World Mental Health Day

By Caregiver, Family man 3 Comments
My heart aches – I have loved two people with serious mental health disease. I am a caregiver, I want to be a contributing part of my loved ones’ health journeys. Heck, I became a nurse because I find fulfillment in being an intimate part of people’s health journey. I felt gnawing  inadequacy living with my loved ones with serious depression. It killed me that they didn’t appreciate themselves as much as I valued them. We couldn’t figure out how to let me in to be part of their team. They were so alone, I got so angry. I honor this day to honor them. Lillie and Peggy, you made life rich. Thanks.

Magic lever – grandchildren

By ePatient, Family man No Comments

My grandson, age 4: Opa (that’s me) go get your cane, let’s play in the yard.

Opa: Sure, what should we play?
Grandson: Jungle animals
Opa: What animal should I be?
Grandson: One with balance. 🙂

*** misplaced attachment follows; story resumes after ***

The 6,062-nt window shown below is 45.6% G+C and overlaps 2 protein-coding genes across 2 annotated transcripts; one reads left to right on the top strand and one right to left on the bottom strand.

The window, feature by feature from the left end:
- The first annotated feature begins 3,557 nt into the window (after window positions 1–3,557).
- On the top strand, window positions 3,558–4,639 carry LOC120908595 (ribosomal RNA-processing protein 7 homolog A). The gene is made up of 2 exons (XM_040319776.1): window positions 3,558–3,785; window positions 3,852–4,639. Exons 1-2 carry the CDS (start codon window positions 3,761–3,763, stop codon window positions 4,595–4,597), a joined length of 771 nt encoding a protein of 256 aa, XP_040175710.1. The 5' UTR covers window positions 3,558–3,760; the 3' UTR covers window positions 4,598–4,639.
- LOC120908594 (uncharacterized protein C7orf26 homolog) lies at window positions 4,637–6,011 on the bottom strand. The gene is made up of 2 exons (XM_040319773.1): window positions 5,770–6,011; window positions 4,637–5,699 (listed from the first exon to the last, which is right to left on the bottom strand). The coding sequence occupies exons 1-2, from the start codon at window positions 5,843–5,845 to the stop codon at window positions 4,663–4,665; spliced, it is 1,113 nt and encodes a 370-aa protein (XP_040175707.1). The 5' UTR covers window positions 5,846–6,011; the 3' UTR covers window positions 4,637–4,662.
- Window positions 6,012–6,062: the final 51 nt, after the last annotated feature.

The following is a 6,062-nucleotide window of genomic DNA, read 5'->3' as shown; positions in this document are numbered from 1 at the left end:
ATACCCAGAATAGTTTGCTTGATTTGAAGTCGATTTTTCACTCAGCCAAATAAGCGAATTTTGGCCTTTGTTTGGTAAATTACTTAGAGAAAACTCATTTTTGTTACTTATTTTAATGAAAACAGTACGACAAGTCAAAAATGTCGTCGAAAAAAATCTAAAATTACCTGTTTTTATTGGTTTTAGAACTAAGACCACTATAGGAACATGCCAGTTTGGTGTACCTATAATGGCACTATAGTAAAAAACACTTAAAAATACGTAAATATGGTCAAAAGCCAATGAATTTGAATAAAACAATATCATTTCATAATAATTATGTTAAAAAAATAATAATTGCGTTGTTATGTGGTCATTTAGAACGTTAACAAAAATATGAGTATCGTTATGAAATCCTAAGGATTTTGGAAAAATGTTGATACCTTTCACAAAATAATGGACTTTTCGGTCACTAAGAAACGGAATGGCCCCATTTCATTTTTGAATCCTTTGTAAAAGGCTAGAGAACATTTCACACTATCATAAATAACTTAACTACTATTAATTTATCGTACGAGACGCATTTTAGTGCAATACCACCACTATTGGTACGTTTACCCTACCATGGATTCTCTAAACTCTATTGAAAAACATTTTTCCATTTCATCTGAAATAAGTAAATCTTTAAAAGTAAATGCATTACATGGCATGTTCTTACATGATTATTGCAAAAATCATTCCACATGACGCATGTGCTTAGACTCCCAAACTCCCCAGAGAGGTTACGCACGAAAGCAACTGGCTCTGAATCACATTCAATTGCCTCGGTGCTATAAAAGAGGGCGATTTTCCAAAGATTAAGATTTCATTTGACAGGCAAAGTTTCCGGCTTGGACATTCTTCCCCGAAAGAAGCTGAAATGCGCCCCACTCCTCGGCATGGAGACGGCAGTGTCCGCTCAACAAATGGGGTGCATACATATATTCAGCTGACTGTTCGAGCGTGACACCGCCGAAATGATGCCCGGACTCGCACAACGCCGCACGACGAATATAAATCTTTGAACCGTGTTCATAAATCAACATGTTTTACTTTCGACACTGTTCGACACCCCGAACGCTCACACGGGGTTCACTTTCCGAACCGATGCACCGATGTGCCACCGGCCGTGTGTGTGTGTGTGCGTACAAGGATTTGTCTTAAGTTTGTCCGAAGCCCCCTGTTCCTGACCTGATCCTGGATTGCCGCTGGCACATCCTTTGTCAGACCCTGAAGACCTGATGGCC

Why do I feel so wonderful hanging out with my grandchildren? My heart is open, I laugh. Where else can I be, but in the moment. Truly, grandchildren are magic levers to best health.

Magic lever – resilience

By Consumer, ePatient, Family man, Leader No Comments
Tragedy is the common unifying force of life and organizations. The more seasoned you are, the more likely you are to have experienced personal and organizational tragedy – a death, diagnosis of serious illness, job loss, legal difficulties, downsizing, loss of a contract, loss of key staff, loss, loss, loss.


My daughter-in-law texted me, May the force be with you, as I was in the midst of a personal tragedy.  What is this force, this superpower? How does a person or an organization survive a loss, a tragedy and regain best health? Resiliency. According to SAMHSA resilience is the ability to:
  • Bounce back
  • Take on difficult challenges and still find meaning in life
  • Respond positively to difficult situations
  • Rise above adversity
  • Cope when things look bleak
  • Tap into hope
  • Transform unfavorable situations into wisdom, insight, and compassion
  • Endure
The American Psychological Association reports the following attributes about resilience:
  • The capacity to make and carry out realistic plans
  • Communication and problem-solving skills
  • A positive or optimistic view of life
  • Confidence in personal strengths and abilities
  • The capacity to manage strong feelings, emotions, and impulses
Can resilience be learned? How can we increase the resilience capacity for ourselves, our families, our organizations, and our communities? What tools can help increase our resilience capacity?